5. Stead Memorial Hospital. MI. F. Arnold Stead lived in a large villa in Kirkleatham Street. In 1929 he gave his home to the people of Redcar to be used as a Cottage Hospital. The gift was a memorial to his fat her , the late DI. J .E. Stcad, a distinguished metallurgist, who had been one of the town's most prominent citizens. The Local Hospital Charities Committee gave ;[500 for furnishing the hospital and f105 for sun-ray equipment. All the doctors in the town offered their services free during the first year. Since then the hospital has expanded to neighbouring villas and now provides a radiography service, a small accident unit, a physiotherapy unit and a geriatrie unit.

6. Kirkleatham. John Turner, Serjeant-at-Law, bought the estate lands of Kirkleatham from the Belasis family of Billingham in 1623. The estate covered the area of Kirkleatham, Coatham and Dormanstown. Plans were drawn up and the first Hall at Kirkleatham was built within the year. The building was extensively remodelled by Charles Turner in the first half of the eighteenth century and would have appeared very much as in the above picture taken in 1909.

7. Kirkleatharn Hall stood opposite St. Cuthberts Church and was demolislied in 1954. Kirkleatham Hall Special School stands on the site of the Hall, facing the original Stabie Block. The Hall was built on a grand scale. It was described in 1769 as having a large dining room, a billiard room, a drawing room, four principal bedrooms, each with a dressing room, and fifteen other bedrooms.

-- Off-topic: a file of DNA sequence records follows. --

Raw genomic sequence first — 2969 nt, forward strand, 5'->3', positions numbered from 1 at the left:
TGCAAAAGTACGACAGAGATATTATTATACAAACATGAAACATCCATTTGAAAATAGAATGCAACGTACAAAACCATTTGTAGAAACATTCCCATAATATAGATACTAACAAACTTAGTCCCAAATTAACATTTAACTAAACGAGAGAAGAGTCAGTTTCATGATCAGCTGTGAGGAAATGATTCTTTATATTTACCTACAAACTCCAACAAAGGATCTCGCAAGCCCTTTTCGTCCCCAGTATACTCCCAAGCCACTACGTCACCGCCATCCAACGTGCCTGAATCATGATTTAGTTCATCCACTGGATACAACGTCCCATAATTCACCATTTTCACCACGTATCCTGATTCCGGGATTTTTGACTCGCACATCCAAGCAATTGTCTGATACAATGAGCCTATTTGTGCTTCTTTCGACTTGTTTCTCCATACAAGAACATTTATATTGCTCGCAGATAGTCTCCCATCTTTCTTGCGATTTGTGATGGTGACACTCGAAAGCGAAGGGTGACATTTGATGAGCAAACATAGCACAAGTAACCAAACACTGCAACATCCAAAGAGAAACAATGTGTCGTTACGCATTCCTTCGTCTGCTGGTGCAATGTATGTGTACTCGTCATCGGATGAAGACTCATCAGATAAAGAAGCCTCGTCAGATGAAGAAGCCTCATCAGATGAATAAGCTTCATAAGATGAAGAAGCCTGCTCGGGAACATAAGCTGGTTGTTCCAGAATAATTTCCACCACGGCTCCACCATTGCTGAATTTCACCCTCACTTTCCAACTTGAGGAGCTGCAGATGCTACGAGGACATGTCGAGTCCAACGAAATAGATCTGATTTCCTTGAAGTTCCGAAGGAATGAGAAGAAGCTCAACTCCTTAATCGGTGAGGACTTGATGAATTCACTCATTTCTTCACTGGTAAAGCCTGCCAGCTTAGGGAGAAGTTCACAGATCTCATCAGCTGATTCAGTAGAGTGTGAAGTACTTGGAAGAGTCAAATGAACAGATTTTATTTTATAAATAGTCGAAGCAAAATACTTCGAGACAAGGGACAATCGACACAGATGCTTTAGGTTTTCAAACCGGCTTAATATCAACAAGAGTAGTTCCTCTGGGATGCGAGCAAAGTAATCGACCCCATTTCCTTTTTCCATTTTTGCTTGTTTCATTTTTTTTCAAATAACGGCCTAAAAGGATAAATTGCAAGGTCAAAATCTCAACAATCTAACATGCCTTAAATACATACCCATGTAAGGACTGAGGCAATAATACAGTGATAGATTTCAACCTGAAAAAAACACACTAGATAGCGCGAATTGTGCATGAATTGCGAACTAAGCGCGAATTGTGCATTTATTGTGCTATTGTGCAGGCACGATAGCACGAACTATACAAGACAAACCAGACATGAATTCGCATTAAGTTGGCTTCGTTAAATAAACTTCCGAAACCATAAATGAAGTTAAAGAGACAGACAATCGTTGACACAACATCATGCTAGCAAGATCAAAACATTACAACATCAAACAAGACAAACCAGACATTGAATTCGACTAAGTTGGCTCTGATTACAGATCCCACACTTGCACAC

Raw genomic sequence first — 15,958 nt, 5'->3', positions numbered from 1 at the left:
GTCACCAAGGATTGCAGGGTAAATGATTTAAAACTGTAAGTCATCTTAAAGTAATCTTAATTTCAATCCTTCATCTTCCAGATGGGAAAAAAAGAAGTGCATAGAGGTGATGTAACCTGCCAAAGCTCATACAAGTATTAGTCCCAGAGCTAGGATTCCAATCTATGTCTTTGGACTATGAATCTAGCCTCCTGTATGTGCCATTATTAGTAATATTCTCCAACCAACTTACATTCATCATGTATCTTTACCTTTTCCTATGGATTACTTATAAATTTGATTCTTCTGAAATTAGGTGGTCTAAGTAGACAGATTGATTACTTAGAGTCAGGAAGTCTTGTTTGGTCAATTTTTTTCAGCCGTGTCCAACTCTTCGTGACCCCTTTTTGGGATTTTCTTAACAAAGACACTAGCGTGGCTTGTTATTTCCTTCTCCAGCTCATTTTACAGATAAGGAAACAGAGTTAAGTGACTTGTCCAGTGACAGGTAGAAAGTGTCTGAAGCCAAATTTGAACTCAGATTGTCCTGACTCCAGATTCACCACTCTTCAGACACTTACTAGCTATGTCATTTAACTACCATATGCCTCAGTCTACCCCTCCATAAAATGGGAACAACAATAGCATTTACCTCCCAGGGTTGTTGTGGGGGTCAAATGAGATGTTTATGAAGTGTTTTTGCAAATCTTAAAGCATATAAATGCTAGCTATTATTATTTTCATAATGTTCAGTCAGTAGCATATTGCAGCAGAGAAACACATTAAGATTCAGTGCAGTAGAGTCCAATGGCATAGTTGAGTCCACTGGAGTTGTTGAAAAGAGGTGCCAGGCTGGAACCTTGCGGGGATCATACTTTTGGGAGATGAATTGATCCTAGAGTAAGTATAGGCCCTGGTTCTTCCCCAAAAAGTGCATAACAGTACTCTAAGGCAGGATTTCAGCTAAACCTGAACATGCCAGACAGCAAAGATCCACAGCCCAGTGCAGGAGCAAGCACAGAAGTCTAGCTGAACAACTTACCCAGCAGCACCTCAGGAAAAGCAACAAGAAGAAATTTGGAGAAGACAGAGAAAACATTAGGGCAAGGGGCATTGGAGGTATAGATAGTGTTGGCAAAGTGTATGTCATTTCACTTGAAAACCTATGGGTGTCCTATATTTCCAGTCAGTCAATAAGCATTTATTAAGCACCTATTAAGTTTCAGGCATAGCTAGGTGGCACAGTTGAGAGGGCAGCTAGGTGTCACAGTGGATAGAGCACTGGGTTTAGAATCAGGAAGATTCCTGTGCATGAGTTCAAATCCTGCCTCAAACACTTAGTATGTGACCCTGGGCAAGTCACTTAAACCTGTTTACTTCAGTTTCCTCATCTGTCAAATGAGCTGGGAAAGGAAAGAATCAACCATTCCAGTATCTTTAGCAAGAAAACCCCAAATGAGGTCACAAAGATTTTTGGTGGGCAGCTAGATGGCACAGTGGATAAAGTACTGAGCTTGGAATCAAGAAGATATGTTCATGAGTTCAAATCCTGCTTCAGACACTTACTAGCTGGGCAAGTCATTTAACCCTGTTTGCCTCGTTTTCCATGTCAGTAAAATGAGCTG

8. Some of the original17th century oak panelling was retained when Charles Turner remodelled the building. The plasterwork was of the fine st quality. When the building was disposed of, all the fittings, from the fireplaces to the doors and window frames, were sold offby auction. The remaining shell ofthe on ce rnagnificent hall was demolisbed soon afterwards. The 18th century gateway still stands facing the parish church. The avenue through the gateway leads to the Stabie Block , which once contained a brewery, bakery and coach house in addition to the living quarters for the stabie lads, ostlers and coachmen. Beyond the stables. the carriage drive passes under a 'ruined gateway', built as a ruin, and on to the East Lodge entrance.